Here Is How You Grant Legal Rights to Your Next of Kin


The next of kin ensures that your property and future plans are well cared for in your absence. They can also help you to manage your assets in case of incapacitation by a terminal illness, accident or other factors affecting your wellbeing. For your next of kin to do this, he or she must have legal rights granting her the authority to make important decisions on your behalf.  The following discussion sheds light on how you can give legal rights to your next of kin:

Appointing Them as Your Attorney

The first way of granting legal authority to your next of kin is by appointing them as your attorney. This happens through a document called the Lasting Power of Attorney (LAP), which gives you the exclusive power to select a person that will make decisions concerning your health, financial affairs and property. The power of attorney will give you peace of mind as your assets and other interests will always be in the hands of a person you really trust.

Two major elements make up the lasting power of attorney. These are:

•    Personal Welfare LAP – the personal welfare lasting power of attorney enables you to appoint a person that will make decisions concerning your physical health and mental wellbeing. This includes decisions on matters like the type of hospitals you will visit, practitioners who will attend to you and euthanasia (assisted suicide). Note that it is not easy to grant this form of legal power unless the law deems it very necessary. This is because of the sensitive nature of such power of attorney that makes it easy for someone to manipulate your welfare for their personal gain.

•    Property and Financial Affairs LAP – property and financial affairs LAP enables your next of kin to decide on how your money will be spent and the manner in which all the property will be distributed to all your beneficiaries.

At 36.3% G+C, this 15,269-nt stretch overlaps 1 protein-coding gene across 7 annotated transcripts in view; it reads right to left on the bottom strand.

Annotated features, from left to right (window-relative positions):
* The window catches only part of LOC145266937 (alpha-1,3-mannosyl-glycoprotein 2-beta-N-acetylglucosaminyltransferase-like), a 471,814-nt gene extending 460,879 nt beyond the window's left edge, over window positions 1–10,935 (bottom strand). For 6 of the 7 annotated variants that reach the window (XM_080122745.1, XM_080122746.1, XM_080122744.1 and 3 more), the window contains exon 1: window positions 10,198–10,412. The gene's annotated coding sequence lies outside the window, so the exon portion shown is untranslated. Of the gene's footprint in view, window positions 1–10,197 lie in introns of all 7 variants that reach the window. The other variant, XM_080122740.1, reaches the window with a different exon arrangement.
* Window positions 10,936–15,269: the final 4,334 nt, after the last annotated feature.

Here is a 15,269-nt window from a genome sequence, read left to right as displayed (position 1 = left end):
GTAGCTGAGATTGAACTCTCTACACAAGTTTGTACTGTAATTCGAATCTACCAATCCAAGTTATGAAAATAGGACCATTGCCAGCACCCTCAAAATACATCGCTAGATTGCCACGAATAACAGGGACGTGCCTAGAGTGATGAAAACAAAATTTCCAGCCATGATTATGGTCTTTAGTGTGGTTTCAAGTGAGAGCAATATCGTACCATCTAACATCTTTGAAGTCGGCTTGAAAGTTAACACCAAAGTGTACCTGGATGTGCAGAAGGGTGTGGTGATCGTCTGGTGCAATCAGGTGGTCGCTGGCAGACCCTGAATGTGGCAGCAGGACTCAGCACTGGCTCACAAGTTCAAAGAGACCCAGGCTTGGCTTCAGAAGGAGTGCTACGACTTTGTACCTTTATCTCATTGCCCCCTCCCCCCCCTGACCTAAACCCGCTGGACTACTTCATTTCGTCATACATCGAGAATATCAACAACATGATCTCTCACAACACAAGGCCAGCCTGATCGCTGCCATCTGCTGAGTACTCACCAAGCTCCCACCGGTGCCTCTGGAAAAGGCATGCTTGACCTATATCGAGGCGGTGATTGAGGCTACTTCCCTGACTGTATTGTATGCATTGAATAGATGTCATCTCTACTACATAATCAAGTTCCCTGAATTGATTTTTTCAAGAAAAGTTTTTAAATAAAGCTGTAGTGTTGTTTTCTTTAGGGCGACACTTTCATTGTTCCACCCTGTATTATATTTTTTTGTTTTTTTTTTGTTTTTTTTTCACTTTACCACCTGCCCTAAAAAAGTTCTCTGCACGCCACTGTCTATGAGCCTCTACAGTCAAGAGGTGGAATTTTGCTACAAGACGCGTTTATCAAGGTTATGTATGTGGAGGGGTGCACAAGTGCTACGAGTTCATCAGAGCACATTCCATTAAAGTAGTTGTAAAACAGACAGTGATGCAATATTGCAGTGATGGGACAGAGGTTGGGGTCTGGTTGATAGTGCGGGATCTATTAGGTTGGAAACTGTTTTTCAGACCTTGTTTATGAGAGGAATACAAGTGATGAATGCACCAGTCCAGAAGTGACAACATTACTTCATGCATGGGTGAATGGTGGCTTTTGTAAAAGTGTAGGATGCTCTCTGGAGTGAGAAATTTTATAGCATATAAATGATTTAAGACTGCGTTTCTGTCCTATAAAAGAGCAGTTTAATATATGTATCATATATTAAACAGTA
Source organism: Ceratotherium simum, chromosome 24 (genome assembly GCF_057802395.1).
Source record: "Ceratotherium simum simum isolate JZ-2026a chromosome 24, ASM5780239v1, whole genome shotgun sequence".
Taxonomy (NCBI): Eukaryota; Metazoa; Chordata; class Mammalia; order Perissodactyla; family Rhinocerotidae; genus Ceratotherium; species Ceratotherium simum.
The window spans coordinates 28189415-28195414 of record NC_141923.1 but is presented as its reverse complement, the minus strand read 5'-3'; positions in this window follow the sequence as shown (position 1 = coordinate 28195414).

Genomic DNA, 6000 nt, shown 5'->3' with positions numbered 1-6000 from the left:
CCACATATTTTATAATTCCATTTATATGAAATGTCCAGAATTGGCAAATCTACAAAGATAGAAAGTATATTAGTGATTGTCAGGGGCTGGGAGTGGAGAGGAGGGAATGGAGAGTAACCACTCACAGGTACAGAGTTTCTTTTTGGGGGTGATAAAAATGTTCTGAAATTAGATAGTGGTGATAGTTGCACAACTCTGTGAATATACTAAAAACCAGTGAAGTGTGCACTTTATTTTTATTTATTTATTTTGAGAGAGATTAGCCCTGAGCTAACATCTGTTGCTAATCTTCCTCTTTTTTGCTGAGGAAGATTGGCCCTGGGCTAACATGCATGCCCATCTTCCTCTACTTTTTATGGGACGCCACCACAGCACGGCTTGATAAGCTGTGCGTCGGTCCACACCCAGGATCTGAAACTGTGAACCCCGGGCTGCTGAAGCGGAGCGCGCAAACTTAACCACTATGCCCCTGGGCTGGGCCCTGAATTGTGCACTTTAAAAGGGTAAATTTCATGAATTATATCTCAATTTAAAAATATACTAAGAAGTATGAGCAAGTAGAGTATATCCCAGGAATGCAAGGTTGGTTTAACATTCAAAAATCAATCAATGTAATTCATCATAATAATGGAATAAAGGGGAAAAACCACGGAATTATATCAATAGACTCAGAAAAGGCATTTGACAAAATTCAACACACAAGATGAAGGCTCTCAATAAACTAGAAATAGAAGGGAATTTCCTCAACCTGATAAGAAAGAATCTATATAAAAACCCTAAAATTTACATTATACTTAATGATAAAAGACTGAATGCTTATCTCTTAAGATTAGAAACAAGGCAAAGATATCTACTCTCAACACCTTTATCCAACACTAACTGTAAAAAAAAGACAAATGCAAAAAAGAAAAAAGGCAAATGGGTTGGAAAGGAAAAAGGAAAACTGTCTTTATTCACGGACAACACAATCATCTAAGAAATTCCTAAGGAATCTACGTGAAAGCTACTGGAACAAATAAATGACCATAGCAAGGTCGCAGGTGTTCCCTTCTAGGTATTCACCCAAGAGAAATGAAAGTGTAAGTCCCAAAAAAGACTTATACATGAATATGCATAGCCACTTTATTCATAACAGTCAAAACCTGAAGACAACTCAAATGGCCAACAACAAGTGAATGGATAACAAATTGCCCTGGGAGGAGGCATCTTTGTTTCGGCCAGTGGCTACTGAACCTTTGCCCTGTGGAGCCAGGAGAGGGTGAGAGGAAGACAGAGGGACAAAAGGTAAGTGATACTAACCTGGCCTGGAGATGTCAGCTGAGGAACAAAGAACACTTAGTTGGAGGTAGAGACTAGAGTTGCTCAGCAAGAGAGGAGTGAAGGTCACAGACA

Application for Estate Administration

Some legal circumstances make someone your next of kin by virtue of implication, especially in cases where you did not appoint one or failed to state so in a will. For instance, if you are married to someone, then they become your next of kin by implication. Here they will have a right to your estate or property upon your demise, but they can only acquire the legal power to make decisions by applying to the court to appoint them as your estate administrators. Once granted the certificate, they have the power to make decision concerning your property and other interests.

Talk to a family lawyer for more information.


20 March 2017

Dealing With Divorce

Hello, my name is Sandra. I live with my two children in Eastern Australia. I have recently come through a very difficult divorce. My ex-partner used to drink too much and he wasn't a very good husband or father. The final straw was when I discovered he was having an affair. I filed for divorce the same day. I knew that getting divorced would be difficult but I didn't realise just how difficult. My husband did all he could to make it hard for me and the kids. Thankfully, I found a fantastic family lawyer who helped me through the entire process. I won custody of the kids and my husband has been asked to pay child support. I decided to start this blog to help others who are going through a divorce.